Related to: 'Jam Butties and a Pan of Scouse'

Orion

A Fish Supper and a Chippy Smile

Hilda Kemp, Cathryn Kemp
Authors:
Hilda Kemp, Cathryn Kemp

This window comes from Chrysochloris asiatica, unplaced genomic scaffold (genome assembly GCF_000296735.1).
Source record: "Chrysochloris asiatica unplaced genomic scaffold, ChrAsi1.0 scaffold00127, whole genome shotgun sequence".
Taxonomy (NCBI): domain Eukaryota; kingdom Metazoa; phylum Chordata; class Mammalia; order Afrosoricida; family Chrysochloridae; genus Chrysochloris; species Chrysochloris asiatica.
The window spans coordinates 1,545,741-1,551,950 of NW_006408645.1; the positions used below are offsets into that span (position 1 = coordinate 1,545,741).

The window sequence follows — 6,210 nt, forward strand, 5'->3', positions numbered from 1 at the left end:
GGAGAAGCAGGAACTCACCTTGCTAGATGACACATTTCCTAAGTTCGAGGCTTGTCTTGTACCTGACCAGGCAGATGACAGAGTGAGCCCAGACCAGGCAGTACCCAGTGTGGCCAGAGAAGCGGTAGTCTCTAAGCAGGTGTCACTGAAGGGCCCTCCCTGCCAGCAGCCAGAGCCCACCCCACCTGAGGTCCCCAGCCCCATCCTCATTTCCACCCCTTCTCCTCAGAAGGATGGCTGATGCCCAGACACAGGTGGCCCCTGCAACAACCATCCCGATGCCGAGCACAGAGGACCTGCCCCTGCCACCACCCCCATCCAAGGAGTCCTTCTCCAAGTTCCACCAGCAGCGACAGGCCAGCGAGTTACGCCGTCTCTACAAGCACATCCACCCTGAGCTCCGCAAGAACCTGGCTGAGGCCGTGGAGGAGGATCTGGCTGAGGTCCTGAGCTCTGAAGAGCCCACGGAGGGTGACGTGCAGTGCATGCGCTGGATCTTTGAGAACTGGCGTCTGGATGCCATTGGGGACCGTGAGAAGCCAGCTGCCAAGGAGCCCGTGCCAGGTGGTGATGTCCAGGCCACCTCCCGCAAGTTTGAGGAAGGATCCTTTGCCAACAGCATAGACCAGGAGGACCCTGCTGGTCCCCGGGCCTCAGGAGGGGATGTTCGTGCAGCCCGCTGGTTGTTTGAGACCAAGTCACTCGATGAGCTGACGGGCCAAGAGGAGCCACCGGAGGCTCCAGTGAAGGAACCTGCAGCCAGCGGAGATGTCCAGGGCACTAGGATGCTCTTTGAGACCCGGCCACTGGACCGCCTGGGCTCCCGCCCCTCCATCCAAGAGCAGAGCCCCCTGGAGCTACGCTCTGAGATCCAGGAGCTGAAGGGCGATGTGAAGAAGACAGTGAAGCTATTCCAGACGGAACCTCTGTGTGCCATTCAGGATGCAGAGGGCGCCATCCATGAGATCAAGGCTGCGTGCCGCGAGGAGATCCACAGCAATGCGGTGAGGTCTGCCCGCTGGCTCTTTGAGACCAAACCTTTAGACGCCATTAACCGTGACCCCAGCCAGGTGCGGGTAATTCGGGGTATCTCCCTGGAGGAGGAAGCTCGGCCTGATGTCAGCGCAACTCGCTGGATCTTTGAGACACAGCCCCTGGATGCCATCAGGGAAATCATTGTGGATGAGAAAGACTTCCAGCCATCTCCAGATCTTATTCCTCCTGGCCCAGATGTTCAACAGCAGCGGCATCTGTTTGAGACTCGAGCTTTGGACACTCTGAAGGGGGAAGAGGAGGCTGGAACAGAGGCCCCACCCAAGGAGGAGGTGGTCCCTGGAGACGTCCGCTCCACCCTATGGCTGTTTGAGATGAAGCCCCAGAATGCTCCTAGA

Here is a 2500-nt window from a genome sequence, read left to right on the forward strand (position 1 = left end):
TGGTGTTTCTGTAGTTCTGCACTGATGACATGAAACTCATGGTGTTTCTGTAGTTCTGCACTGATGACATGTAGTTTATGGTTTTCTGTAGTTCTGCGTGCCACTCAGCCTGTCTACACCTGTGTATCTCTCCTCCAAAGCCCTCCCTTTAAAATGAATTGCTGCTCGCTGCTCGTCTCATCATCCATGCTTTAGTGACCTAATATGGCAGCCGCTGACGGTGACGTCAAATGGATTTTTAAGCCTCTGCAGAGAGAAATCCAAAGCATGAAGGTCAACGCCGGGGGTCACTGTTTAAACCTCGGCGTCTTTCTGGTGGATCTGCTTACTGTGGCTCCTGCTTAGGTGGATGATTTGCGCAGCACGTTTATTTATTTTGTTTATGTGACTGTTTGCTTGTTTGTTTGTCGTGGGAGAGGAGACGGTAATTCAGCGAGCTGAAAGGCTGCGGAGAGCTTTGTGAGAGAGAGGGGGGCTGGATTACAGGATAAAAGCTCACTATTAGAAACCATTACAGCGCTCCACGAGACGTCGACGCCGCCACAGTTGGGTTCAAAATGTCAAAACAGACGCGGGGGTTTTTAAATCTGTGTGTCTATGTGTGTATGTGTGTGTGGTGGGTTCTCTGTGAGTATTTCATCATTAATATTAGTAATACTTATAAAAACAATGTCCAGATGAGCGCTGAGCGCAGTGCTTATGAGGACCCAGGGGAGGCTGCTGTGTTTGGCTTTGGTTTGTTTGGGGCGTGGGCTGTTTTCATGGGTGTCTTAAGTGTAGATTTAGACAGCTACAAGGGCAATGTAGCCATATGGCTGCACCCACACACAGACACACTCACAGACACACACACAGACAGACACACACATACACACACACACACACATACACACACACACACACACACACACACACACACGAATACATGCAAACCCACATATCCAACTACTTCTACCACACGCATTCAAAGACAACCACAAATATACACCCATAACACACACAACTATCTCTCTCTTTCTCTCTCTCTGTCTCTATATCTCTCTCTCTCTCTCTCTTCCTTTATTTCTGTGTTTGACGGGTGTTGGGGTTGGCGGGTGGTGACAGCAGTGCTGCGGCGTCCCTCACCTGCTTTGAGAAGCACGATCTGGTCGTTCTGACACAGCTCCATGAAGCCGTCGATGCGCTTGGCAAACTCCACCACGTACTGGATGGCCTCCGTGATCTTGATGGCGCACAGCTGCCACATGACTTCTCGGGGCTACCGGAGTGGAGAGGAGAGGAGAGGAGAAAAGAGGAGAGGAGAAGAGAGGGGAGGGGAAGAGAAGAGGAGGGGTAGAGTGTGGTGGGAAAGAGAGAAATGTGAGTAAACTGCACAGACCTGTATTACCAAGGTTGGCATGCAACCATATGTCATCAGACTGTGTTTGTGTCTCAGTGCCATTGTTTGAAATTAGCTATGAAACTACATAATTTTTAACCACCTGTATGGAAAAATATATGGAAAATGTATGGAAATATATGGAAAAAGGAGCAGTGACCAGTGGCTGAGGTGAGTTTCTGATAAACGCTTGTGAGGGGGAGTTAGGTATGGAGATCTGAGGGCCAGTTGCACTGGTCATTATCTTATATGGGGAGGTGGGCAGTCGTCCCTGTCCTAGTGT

'Oi, Hilda, the sign outside says you're frying today but I ain't seeing nothing done in ere!' The voice cut through my daydream, startling me into remembering where I was: standing in the fish-and-chip shop I worked in. We opened for business at 5 p.m. and already there was a queue of hungry customers on the cobbled street of London's East End. In 1950s and 60s Bermondsey, the fish-and-chip shop was at the centre of the community. And at the heart of the chippy itself was 'Hooray' Hilda Kemp, a spirited matriarch who dispensed fish suppers and an abundance of sympathy to a now-vanished world of East Enders. For 'Hooray' Hilda knew all to well what it was like to feel real, aching hunger. Growing up in the slums of 1920s south-east London, the daughter of a violent alcoholic who drank away his wages rather than put food on the table, she could spot when a customer was in need and would sneak them an extra big portion of chips, on the house. As Hilda works in the chippy six days a week - cutting the potatoes and frying the fish, yesterday's rag becoming today's dinner plate - she hears all the gossip from the close-knit community. There are rumours that the gang wars are hotting up: the Richardsons and the Krays are playing out their fights across south-east London. And the industrial strike is carrying on for a painfully long time for the mothers with many mouths to feed. At home, Hilda's children are latchkey kids, letting themselves in from school and helping themselves to whatever is in the larder until she gets in from her long, hard day at work. Despite tragedy striking her family, Hilda never complained of the loss of her daughter at a tragically young age, nor the tough upbringing she narrowly escaped. With a cast of colourful characters - dirty ragamuffins, struggling housewives, rough-diamond gang members - 'Hooray' Hilda's story is one of grit, romance, nostalgia and British endurance. Told to her granddaughter Cathryn, this memoir is the uplifting sequel to 'WE AIN'T GOT NO DRINK, PA' and is a testament to a woman who lived life to the full, who enjoyed laughter and loved fiercely - even though her heart was broken many times over.